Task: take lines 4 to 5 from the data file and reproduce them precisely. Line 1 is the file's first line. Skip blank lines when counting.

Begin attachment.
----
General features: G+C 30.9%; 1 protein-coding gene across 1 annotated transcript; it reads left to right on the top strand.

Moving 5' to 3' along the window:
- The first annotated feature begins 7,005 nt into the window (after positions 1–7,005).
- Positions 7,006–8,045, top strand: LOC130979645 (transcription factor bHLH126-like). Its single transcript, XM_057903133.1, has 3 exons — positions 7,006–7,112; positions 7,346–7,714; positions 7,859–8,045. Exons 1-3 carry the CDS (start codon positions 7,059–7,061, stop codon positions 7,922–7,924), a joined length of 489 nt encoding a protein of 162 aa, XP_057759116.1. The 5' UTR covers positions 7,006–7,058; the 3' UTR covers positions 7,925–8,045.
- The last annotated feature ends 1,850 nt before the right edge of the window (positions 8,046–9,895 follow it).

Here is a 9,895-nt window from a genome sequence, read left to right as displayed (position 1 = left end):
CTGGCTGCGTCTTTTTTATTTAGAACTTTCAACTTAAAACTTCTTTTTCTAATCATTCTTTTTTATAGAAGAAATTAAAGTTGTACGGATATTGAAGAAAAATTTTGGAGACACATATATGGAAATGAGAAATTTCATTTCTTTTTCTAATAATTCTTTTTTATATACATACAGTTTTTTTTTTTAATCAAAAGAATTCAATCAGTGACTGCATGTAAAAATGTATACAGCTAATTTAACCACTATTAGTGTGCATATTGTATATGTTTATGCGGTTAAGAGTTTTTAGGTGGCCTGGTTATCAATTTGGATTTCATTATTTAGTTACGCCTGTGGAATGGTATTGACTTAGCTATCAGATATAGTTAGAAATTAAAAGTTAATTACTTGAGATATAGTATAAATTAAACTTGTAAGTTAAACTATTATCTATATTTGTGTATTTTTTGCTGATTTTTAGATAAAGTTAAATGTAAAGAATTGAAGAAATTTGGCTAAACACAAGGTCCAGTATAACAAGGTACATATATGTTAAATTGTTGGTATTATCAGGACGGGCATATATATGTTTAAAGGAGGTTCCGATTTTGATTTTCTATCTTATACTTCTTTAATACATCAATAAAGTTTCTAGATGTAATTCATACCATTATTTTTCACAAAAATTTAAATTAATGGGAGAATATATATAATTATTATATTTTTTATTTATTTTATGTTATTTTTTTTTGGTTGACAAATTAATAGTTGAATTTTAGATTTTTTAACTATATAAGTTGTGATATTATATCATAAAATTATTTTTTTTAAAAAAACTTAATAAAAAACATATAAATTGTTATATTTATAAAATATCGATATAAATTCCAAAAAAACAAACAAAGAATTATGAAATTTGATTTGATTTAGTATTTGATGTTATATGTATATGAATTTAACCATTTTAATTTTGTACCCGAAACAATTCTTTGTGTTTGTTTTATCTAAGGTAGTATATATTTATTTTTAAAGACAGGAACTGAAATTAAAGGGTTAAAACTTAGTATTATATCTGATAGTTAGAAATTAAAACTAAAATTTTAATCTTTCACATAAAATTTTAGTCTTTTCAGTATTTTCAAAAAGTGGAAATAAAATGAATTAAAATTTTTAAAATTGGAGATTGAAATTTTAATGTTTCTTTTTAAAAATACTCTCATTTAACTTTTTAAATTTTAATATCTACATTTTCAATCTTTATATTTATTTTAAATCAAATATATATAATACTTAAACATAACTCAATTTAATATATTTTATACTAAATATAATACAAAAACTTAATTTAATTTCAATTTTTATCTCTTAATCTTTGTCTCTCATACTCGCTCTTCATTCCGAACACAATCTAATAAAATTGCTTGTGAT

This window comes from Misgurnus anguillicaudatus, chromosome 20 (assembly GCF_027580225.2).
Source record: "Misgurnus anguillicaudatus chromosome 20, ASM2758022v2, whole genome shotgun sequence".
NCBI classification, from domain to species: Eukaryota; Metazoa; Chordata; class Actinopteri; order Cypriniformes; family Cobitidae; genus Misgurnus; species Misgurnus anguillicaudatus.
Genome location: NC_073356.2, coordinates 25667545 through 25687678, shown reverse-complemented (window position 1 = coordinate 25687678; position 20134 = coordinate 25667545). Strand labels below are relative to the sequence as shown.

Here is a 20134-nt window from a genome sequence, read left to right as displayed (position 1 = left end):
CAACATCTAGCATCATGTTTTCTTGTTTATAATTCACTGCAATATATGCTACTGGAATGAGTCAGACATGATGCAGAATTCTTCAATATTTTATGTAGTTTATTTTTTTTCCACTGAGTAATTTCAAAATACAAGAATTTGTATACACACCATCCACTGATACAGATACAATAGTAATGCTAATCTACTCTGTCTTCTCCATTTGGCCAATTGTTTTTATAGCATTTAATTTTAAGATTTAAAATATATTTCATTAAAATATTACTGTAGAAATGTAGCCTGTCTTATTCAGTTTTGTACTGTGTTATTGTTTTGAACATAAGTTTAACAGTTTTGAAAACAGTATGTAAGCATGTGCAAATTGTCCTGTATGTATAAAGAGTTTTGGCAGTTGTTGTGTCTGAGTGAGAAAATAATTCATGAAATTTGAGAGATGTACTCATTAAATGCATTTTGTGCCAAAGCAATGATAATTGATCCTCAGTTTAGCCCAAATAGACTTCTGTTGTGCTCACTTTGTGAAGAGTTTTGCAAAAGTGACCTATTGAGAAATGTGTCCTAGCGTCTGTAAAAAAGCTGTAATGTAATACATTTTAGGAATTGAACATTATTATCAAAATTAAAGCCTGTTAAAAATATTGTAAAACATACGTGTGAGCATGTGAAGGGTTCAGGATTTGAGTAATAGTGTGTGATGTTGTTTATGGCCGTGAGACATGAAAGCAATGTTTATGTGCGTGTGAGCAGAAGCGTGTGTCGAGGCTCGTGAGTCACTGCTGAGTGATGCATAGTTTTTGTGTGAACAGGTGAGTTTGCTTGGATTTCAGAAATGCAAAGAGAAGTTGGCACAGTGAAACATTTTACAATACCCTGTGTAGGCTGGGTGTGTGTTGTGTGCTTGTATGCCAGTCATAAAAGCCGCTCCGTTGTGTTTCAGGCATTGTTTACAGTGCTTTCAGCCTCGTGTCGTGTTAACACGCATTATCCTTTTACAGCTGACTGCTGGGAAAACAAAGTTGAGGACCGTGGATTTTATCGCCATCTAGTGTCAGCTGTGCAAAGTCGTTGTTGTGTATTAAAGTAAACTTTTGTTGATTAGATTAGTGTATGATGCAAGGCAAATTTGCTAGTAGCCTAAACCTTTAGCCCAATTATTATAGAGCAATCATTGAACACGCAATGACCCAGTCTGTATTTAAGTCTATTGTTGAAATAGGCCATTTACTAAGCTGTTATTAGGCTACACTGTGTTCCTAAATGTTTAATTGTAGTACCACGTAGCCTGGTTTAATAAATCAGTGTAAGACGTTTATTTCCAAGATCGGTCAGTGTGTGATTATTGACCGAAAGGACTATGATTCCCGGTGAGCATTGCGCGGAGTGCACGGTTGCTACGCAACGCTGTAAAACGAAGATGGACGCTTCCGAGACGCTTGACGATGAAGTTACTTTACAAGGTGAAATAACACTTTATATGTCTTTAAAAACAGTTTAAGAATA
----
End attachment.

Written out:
- Positions 7,006–8,045, top strand: LOC130979645 (transcription factor bHLH126-like). Its single transcript, XM_057903133.1, has 3 exons — positions 7,006–7,112; positions 7,346–7,714; positions 7,859–8,045. Exons 1-3 carry the CDS (start codon positions 7,059–7,061, stop codon positions 7,922–7,924), a joined length of 489 nt encoding a protein of 162 aa, XP_057759116.1. The 5' UTR covers positions 7,006–7,058; the 3' UTR covers positions 7,925–8,045.
- The last annotated feature ends 1,850 nt before the right edge of the window (positions 8,046–9,895 follow it).